The media’s fear of Muslims
The cartoon was an extremely mild way of noting that publishers are terrified of anything that offends fundamentalist Muslims—and the newspapers proved Miller’s point by killing it, said A. Barton Hinkle in Times-Dispatch.
A. Barton HinkleRichmond, Va., Times-Dispatch
What is the one group that the U.S. media refuses to offend? asked A. Barton Hinkle. Hint: It’s the same group that routinely threatens to bomb any newspaper or magazine that dares violate its exquisitely tender sensibilities. We had another demonstration of this sad fact last week, when a host of major newspapers—including The Washington Post, The Boston Globe, and the Chicago Tribune—refused to run one of Wiley Miller’s Non Sequitur strip cartoons because it poked fun at Islamic intolerance.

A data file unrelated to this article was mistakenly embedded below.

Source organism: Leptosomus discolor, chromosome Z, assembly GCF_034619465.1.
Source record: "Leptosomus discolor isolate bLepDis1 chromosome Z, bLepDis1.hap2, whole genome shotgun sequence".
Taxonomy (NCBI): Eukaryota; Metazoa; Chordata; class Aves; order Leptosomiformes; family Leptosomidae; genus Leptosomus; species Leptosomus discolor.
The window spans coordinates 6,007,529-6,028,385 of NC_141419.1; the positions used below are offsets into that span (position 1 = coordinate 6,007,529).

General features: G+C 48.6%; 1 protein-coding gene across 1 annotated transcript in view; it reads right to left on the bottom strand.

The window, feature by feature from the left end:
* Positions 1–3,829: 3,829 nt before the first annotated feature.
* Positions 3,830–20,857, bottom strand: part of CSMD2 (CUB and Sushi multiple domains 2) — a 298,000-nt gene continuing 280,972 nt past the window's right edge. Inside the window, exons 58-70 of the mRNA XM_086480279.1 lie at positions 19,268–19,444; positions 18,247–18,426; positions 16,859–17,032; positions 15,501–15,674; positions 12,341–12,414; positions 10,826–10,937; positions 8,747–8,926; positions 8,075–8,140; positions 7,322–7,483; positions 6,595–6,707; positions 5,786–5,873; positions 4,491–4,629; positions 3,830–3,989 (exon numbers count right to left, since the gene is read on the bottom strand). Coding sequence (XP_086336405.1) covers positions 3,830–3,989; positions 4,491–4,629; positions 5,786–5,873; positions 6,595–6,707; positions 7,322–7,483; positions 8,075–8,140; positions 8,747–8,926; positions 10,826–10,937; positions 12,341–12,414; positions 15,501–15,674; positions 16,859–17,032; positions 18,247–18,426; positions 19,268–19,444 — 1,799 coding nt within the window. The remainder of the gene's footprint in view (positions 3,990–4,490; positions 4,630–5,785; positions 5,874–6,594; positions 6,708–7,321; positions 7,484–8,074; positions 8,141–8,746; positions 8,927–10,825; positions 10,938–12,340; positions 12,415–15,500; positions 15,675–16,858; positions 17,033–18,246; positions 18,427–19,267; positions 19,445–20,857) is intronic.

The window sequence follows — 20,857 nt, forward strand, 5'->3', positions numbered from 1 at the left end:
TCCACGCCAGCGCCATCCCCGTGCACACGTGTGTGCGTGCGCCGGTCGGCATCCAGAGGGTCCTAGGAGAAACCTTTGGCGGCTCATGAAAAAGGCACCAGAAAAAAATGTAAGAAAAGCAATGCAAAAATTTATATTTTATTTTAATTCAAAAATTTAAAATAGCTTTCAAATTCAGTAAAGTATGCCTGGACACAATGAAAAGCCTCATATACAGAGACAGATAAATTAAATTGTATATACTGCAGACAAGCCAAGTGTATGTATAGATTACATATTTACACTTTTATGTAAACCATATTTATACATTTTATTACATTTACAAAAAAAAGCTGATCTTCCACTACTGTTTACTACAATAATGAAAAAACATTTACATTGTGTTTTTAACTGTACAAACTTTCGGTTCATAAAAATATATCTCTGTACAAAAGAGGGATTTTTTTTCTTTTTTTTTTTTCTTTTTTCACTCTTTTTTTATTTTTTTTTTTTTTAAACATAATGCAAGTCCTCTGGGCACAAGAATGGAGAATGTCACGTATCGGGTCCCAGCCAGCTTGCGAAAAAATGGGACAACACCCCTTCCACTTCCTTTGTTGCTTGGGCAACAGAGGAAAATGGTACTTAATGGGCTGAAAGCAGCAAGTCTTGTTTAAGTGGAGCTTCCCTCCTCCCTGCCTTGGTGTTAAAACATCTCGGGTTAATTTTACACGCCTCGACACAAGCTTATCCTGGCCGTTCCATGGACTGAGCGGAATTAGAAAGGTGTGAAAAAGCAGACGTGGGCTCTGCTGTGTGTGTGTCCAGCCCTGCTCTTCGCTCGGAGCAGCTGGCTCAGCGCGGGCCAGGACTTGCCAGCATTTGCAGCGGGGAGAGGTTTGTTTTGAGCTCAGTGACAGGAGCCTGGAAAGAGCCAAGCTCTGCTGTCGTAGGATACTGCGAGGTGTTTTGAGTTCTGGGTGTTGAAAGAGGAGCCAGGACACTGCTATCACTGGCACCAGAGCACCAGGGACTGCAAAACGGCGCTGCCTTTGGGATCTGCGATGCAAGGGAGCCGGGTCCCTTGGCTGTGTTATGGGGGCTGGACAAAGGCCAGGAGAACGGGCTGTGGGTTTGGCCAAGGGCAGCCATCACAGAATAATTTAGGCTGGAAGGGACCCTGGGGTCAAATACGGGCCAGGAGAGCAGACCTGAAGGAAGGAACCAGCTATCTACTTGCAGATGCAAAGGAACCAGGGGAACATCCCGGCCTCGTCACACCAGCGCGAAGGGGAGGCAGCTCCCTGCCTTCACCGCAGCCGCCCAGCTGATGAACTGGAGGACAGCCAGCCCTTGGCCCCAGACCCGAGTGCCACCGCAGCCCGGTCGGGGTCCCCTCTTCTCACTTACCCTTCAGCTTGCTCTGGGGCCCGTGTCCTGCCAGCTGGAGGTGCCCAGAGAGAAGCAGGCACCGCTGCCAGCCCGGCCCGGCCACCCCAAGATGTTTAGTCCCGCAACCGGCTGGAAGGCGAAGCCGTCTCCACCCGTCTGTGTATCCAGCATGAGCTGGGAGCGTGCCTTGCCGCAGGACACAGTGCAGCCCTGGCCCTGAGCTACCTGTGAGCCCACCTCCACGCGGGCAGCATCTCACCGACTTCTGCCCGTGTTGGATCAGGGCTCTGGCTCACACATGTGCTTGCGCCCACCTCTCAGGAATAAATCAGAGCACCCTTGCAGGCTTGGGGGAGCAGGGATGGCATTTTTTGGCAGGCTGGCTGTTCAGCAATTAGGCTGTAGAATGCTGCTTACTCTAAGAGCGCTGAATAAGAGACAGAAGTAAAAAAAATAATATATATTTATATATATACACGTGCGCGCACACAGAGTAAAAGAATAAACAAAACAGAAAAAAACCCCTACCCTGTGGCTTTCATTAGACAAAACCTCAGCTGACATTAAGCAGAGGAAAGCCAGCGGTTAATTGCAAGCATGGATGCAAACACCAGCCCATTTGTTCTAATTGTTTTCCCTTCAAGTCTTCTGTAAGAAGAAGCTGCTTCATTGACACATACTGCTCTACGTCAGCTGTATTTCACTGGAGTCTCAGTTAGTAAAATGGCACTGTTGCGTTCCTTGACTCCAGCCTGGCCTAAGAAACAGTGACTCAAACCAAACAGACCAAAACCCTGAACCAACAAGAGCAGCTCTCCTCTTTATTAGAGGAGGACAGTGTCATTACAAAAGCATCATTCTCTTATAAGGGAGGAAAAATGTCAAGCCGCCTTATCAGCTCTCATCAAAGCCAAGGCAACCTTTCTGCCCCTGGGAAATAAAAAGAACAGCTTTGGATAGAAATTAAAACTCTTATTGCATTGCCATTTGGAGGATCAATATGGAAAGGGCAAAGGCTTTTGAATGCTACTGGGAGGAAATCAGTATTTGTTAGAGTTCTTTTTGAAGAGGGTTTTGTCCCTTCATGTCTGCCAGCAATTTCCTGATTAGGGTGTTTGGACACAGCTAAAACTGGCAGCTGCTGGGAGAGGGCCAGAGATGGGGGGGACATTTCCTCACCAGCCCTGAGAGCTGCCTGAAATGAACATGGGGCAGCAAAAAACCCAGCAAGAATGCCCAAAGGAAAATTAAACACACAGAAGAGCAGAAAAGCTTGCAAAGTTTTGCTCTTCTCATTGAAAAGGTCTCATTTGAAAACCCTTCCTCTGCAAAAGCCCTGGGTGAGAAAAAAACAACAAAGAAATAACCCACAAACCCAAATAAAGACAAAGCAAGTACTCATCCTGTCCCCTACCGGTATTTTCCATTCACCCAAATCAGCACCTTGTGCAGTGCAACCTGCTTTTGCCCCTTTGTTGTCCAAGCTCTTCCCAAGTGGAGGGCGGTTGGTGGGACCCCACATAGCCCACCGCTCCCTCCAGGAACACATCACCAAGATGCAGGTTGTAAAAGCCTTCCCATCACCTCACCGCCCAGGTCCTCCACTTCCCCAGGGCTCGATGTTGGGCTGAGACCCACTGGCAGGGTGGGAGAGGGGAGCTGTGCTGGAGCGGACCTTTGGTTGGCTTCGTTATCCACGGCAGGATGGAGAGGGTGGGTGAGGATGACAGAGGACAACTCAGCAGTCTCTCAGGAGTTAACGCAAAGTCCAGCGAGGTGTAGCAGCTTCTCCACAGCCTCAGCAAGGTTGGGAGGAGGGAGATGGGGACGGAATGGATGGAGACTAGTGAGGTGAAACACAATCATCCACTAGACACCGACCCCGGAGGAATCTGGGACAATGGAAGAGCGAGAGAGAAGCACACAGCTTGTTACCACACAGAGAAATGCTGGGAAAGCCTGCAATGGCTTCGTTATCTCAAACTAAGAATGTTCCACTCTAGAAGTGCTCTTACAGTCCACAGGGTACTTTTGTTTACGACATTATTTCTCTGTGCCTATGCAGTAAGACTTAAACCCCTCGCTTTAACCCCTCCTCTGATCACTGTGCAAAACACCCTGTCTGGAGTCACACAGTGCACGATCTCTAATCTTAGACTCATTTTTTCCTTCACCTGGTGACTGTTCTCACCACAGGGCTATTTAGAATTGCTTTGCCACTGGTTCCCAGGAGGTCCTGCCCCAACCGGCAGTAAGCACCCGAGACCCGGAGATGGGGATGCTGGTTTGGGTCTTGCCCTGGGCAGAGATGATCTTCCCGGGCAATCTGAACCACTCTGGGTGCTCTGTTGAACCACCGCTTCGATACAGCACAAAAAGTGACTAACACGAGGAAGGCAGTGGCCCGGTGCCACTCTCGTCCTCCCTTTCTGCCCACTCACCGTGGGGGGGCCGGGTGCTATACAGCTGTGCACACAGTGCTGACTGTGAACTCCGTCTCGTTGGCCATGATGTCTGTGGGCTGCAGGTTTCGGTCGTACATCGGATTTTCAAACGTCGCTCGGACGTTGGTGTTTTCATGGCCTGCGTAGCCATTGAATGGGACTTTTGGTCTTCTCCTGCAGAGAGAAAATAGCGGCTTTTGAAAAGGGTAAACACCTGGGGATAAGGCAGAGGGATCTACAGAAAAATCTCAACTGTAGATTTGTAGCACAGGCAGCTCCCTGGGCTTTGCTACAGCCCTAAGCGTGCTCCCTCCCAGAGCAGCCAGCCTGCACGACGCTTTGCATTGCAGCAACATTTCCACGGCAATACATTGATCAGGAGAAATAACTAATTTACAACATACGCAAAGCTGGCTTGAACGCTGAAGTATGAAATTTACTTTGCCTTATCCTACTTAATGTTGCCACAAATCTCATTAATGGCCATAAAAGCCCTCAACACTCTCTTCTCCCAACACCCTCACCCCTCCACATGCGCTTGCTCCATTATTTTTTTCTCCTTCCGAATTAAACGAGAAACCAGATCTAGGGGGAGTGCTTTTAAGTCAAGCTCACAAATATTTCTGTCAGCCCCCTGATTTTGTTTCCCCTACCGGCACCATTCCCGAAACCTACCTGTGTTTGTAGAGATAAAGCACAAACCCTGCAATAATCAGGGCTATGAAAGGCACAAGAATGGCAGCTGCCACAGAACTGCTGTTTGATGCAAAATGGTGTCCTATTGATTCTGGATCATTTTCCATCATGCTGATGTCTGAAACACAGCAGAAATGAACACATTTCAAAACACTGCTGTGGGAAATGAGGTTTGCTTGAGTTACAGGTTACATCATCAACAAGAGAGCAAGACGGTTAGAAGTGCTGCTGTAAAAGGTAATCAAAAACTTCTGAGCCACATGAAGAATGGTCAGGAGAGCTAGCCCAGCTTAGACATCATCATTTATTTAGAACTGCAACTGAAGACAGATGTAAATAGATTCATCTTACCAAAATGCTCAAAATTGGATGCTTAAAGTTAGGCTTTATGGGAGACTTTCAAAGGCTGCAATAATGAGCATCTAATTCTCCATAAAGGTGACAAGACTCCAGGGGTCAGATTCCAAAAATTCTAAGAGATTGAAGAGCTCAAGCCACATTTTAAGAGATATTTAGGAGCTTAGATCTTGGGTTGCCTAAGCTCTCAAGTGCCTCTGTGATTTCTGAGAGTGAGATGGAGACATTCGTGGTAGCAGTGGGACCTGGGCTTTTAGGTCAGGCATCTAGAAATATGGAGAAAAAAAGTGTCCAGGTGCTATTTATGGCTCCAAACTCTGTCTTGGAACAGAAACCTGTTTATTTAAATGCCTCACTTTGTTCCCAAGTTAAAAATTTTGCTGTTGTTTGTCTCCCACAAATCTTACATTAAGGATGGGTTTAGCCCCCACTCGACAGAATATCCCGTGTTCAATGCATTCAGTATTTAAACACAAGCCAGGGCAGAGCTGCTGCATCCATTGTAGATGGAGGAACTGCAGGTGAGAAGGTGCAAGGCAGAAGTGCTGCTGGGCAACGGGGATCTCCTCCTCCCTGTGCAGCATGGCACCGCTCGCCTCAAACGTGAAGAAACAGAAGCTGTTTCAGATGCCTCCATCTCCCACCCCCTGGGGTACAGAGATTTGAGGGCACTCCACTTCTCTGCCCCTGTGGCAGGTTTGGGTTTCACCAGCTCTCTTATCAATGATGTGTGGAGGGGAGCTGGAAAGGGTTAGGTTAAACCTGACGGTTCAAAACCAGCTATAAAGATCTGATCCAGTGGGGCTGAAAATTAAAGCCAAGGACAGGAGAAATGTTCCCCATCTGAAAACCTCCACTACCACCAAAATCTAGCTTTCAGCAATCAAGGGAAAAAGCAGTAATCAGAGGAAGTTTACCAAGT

Playing off the Where’s Waldo? picture book, the cartoon posed the question, “Picture book title voted least likely to ever find a publisher?” The response: “Where’s Muhammad?” It was an extremely mild way of noting that publishers are terrified of anything that offends fundamentalist Muslims—and the newspapers proved Miller’s point by killing his cartoon. How come? Evangelical Christians and the Catholic Church both endure “frequent and withering ridicule” in the media. Americans have every right to be critical of Islamic extremists, and it’s “ominous” that our newspapers have voluntarily surrendered that right.